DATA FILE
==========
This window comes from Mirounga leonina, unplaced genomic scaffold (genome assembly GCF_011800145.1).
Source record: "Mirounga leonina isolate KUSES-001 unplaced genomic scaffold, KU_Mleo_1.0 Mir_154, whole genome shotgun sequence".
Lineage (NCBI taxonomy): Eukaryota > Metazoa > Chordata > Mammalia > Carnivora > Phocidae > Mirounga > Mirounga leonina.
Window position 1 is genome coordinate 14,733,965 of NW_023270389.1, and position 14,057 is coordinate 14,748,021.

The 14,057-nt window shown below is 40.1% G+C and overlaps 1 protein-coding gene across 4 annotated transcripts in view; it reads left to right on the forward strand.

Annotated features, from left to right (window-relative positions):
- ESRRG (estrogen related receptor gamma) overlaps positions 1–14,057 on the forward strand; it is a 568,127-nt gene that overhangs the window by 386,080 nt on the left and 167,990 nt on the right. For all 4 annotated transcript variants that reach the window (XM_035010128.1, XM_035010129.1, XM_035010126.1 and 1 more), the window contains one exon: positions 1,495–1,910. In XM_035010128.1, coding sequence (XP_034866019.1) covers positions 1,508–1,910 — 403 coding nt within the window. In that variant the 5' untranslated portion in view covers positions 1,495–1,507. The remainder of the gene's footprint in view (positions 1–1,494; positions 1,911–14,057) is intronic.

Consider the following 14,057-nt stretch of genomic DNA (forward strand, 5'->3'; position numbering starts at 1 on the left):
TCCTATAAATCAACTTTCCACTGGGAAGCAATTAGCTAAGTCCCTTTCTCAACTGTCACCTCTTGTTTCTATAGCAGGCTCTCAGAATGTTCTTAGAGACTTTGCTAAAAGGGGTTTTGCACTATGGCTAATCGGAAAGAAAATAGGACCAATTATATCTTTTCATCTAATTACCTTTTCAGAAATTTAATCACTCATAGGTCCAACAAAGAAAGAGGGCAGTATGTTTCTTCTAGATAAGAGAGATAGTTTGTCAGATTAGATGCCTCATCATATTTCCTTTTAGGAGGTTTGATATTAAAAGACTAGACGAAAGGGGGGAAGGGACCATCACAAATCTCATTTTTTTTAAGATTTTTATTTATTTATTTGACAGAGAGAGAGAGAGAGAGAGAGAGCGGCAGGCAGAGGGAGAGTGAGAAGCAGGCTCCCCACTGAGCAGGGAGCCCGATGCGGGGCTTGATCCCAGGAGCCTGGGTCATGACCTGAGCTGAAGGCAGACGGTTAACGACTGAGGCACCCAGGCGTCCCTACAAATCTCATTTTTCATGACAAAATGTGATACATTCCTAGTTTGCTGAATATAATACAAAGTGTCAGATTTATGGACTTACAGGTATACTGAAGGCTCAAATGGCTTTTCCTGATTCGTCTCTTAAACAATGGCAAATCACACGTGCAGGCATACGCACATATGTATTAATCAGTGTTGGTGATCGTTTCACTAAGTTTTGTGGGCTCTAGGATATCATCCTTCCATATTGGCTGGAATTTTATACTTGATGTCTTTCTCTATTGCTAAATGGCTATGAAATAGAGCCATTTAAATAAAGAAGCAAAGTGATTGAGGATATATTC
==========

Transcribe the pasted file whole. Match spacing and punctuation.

This window comes from Mirounga leonina, unplaced genomic scaffold (genome assembly GCF_011800145.1).
Source record: "Mirounga leonina isolate KUSES-001 unplaced genomic scaffold, KU_Mleo_1.0 Mir_154, whole genome shotgun sequence".
Lineage (NCBI taxonomy): Eukaryota > Metazoa > Chordata > Mammalia > Carnivora > Phocidae > Mirounga > Mirounga leonina.
Window position 1 is genome coordinate 14,733,965 of NW_023270389.1, and position 14,057 is coordinate 14,748,021.

The 14,057-nt window shown below is 40.1% G+C and overlaps 1 protein-coding gene across 4 annotated transcripts in view; it reads left to right on the forward strand.

Annotated features, from left to right (window-relative positions):
- ESRRG (estrogen related receptor gamma) overlaps positions 1–14,057 on the forward strand; it is a 568,127-nt gene that overhangs the window by 386,080 nt on the left and 167,990 nt on the right. For all 4 annotated transcript variants that reach the window (XM_035010128.1, XM_035010129.1, XM_035010126.1 and 1 more), the window contains one exon: positions 1,495–1,910. In XM_035010128.1, coding sequence (XP_034866019.1) covers positions 1,508–1,910 — 403 coding nt within the window. In that variant the 5' untranslated portion in view covers positions 1,495–1,507. The remainder of the gene's footprint in view (positions 1–1,494; positions 1,911–14,057) is intronic.

Consider the following 14,057-nt stretch of genomic DNA (forward strand, 5'->3'; position numbering starts at 1 on the left):
TCCTATAAATCAACTTTCCACTGGGAAGCAATTAGCTAAGTCCCTTTCTCAACTGTCACCTCTTGTTTCTATAGCAGGCTCTCAGAATGTTCTTAGAGACTTTGCTAAAAGGGGTTTTGCACTATGGCTAATCGGAAAGAAAATAGGACCAATTATATCTTTTCATCTAATTACCTTTTCAGAAATTTAATCACTCATAGGTCCAACAAAGAAAGAGGGCAGTATGTTTCTTCTAGATAAGAGAGATAGTTTGTCAGATTAGATGCCTCATCATATTTCCTTTTAGGAGGTTTGATATTAAAAGACTAGACGAAAGGGGGGAAGGGACCATCACAAATCTCATTTTTTTTAAGATTTTTATTTATTTATTTGACAGAGAGAGAGAGAGAGAGAGAGAGCGGCAGGCAGAGGGAGAGTGAGAAGCAGGCTCCCCACTGAGCAGGGAGCCCGATGCGGGGCTTGATCCCAGGAGCCTGGGTCATGACCTGAGCTGAAGGCAGACGGTTAACGACTGAGGCACCCAGGCGTCCCTACAAATCTCATTTTTCATGACAAAATGTGATACATTCCTAGTTTGCTGAATATAATACAAAGTGTCAGATTTATGGACTTACAGGTATACTGAAGGCTCAAATGGCTTTTCCTGATTCGTCTCTTAAACAATGGCAAATCACACGTGCAGGCATACGCACATATGTATTAATCAGTGTTGGTGATCGTTTCACTAAGTTTTGTGGGCTCTAGGATATCATCCTTCCATATTGGCTGGAATTTTATACTTGATGTCTTTCTCTATTGCTAAATGGCTATGAAATAGAGCCATTTAAATAAAGAAGCAAAGTGATTGAGGATATATTC